AMERICAN SONGWRITER Magazine writes:
"Diego Sandrin’s A Fine Day Between Addictions is a delicate folk record, but don’t let that fool you because lyrically it’s anything but. The Italian’s gentle acoustic arrangements are offset by his heavy storytelling, often evoking extreme images such as, “I’m gonna drown my lungs in water, gonna dive right through this pain.” As Diego mans the mic and acoustic guitar his partners in crime add a vast array of cello, violin, piano and percussion. The sounds give the album a unique cinematic quality, undoubtedly attributed not only to Sandrin’s breathtaking ability, but also to the production of famed Italian movie producer Romeo Toffanetti. Sandrin has clearly taken advantage of the rich history of music in the American South, absorbing the finer points of Delta blues, jazz and country while living in Baton Rouge, La. This is evidenced in the standout “Sammy’s Farm,” where plainly put Sandrin hits the nail on the head. With all the sappy, watered down singer songwriters today reaching for Grey’s Anatomy status, A Fine Day Between Addictions is like a warm sip of a fine scotch. "
By Murray Sharp
"A formidable presence on the LA music scene (he co-wrote "Gone" with Lisa Marie Presley) and former member of a popular Italian punk band (Ice and the Iced), Diego Sandrin's debut album harkens back to the days when singer-songwriters were indeed confessional, as evidenced by the album's dedication "for all those who hold the world in contempt -- for dreamless and locked up ones everywhere for whom pain is a way of life." Despite the dour subjects addressed in "A Fine Day," Sandrin's plaintive melodies and quasi-orchestral arrangements are a most uplifting blend of heartland rock and adult contemporary. The ascending chord progression of "Bad Graces" affords a positive spin to a guy who'd either kill himself or move to California should his love remain unrequited. Orchestral flourishes evocative of Paul Buckmaster and Gus Dudgeon's groundbreaking work with a young Elton John abruptly stamp out the pastoral waltz verses of "My American Friends" -- yet another frightening tale of alienation. Fear not, Sandrin often employs Cindy (no last name given) to temper his temper with lovely vocal harmonies. Fans of the Wallflowers, Rufus Wainwright, and David Gray will likely be hooked." © Tom Semioli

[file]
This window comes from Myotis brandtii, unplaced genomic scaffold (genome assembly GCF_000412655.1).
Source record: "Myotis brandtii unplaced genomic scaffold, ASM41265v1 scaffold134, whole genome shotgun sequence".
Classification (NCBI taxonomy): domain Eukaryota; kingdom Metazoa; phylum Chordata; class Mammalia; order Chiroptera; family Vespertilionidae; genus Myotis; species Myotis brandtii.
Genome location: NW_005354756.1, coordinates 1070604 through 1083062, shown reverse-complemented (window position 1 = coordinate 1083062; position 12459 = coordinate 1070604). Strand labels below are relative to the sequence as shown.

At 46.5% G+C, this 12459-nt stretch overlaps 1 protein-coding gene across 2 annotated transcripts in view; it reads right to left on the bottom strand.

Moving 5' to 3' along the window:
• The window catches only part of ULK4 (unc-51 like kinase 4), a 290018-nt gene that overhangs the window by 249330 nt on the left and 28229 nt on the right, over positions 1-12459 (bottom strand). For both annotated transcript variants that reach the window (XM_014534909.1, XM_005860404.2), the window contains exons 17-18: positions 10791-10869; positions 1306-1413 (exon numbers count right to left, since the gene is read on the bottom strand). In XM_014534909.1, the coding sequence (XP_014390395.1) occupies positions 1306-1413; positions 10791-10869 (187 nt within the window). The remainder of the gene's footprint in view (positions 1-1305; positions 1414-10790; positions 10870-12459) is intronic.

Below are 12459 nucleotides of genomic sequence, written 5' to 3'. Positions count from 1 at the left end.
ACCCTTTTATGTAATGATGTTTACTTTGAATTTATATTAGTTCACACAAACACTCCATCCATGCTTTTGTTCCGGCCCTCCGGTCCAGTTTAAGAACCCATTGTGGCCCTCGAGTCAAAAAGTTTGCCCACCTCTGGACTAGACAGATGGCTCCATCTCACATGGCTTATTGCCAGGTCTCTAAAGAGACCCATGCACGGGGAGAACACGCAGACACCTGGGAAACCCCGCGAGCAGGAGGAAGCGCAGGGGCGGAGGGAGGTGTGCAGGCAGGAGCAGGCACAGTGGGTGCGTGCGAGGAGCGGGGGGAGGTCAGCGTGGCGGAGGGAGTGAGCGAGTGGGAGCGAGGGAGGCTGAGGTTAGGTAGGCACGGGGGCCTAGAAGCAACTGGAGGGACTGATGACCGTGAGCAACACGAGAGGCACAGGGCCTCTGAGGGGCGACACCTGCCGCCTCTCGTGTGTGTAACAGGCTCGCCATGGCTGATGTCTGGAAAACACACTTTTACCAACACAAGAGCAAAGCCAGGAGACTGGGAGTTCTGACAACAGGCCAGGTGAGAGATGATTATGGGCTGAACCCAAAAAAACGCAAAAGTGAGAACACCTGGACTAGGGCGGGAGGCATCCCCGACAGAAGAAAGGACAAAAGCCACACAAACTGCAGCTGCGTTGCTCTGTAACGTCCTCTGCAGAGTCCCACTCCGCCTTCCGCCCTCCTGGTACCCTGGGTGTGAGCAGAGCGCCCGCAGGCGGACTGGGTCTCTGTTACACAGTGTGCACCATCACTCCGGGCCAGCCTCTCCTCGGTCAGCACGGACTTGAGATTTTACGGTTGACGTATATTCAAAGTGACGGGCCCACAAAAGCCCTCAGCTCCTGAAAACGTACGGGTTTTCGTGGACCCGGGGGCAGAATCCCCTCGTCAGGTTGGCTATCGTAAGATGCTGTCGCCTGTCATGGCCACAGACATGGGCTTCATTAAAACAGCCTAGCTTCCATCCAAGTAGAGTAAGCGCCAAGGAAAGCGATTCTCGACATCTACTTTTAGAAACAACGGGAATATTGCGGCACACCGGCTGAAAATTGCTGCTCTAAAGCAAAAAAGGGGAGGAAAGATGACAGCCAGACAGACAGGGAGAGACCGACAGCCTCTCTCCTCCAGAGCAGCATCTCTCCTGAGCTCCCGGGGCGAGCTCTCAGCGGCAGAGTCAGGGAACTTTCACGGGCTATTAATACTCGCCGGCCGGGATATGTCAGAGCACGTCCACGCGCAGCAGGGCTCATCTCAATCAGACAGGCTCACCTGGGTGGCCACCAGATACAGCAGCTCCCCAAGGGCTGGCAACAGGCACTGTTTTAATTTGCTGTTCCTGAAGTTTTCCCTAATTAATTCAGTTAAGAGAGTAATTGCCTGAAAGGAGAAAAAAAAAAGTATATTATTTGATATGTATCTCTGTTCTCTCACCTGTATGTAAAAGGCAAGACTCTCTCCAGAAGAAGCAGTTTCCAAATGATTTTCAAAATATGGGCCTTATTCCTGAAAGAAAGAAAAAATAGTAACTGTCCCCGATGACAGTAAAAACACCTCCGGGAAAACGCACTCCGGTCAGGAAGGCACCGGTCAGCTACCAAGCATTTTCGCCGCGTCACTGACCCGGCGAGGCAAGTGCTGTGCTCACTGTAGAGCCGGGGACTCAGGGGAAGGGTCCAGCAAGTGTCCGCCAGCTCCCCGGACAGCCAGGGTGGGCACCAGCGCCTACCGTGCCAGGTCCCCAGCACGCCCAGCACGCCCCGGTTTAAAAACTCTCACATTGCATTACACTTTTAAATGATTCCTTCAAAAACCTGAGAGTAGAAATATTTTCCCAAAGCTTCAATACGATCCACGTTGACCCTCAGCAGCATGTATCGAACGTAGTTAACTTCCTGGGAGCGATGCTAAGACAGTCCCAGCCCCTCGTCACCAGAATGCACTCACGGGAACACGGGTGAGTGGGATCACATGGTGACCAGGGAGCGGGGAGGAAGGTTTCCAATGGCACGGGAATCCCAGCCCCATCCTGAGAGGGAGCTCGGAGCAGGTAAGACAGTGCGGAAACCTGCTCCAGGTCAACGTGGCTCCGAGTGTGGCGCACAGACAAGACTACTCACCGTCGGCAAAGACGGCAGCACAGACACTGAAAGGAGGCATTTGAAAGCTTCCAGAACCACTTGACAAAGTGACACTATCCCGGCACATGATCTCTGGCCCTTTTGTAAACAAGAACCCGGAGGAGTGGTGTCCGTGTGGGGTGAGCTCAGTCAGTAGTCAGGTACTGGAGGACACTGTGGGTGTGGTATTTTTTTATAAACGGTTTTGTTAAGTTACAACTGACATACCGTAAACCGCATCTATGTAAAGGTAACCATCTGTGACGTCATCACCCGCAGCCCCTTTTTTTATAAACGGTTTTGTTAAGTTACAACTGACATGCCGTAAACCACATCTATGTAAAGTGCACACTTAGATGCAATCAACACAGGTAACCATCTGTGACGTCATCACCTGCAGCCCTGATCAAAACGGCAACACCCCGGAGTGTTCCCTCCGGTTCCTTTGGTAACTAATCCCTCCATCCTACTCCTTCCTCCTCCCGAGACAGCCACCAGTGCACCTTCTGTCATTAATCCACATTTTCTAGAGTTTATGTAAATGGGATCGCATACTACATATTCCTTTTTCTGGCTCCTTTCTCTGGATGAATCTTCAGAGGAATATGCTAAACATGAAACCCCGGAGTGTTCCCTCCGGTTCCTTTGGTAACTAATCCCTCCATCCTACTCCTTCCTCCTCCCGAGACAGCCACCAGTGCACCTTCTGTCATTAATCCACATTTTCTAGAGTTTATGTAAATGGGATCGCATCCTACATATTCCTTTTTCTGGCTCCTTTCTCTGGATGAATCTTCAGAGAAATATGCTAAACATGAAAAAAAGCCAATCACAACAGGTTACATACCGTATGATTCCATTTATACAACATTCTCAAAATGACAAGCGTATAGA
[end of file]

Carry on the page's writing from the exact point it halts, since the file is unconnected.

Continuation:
Diego Sandrin realized he wanted to be a performer at age 8, when he dressed up like a cowboy and sang Adriano Celentano songs—emulating the Italian singer, songwriter, comedian and actor. That’s an unlikely starting point for this “son of sailors and bricklayers” who, as a teen, turned away from an offer of a professional soccer contract to pursue a passion for punk. His first success in the music business occurred at age 16, when his band Ice and the Iced scored a recording contract. Compulsory military service ended that portion of the dream, but he was undeterred. He made his way to the States, landing first in Baton Rouge where he was taken with delta jazz and blues and eventually landed in Los Angeles thanks to Teddy Zambetti who later produced his first CD " Ten Songs in The Key of Madness" for Sirius Sateliite Radio , his first band included an all-female quarted. He got his big stateside break when Lisa Marie Presley literally grabbed him off a stage and co-wrote a song, “Gone,” which appeared on her To Whom It May Concern album, which would sell over 900,000 copies. He’s clearly traveled the “road less taken.” as An almost-pure experiential songwriter, he not only writes what he observes—he lives it. “I have this strange technique for my writing; I observe something or imagine it from something I see and then I try to become that character.” Sandrin has kept his eyes closed for a day to experience blindness, spent a week in a wheelchair to write about a person with a disability, and lived in a rented trailer in Vegas to effect a “white trash” experience. The result is lyrics that are poignant, deep and lodge in his listeners’ souls. The result is songwriting that touches a wide range of universal themes: “45,000,000 and 1” is an anthem to everlasting love; “Aged 14 Years” tells the story of a boy on trial for killing his abusive father; and “My American Friends,” a commentary on the consequences of shallow friendship. “I want them to feel like they want to play the CD and be alone in their cars so they can listen to the stories and imagine it’s them singing; that the songs are about them and their life,” he says. His listeners will experience that with a new CD, A Fine Day Between Addictions, which was recorded at Acustic Studio in Treviso near Venice. He veered away from convention here, too, by having Romeo Toffanetti produce the album. Toffanetti, a movie director, had never stepped into a recording studio before working on the album. “I thought he would give the songs a fresh slant because they’d be driven by the world of storytelling and image synching,” Sandrin says. “He always kept the connection between my word-pictures and the images on film in mind.” In the song "45.000.000 and one,” the drummer used roses instead of drumsticks—an arresting visual in itself, but even more striking when the sound is actually captured as part of the recording.” He is an indie Renaissance man, a collector of scotch; sailor; painter; and regular in L.A. rooms such as HOB, Viper Room, Troubadour, Gig, Dragonfly and Luna Park. His regular following includes Lisa Marie Presley, Juliette Lewis, Daryl Hannah, Giovanni Ribisi, Jason Lee, and Danny Masterson. He has written for Brooklyn South, Bar Hopping and indie movies. SONY VAIO picked SAMMY'S FARM to be preloaded in 6 million of their new Notebooks. Through it all, Diego Sandrin has managed to maintain a very practical, level-headed view of the industry and the challenges he’ll face as a recording artist. One thing is certain: once A Fine Day Between Addictions is released, this multi-talented artist will see his popularity grow exponentially.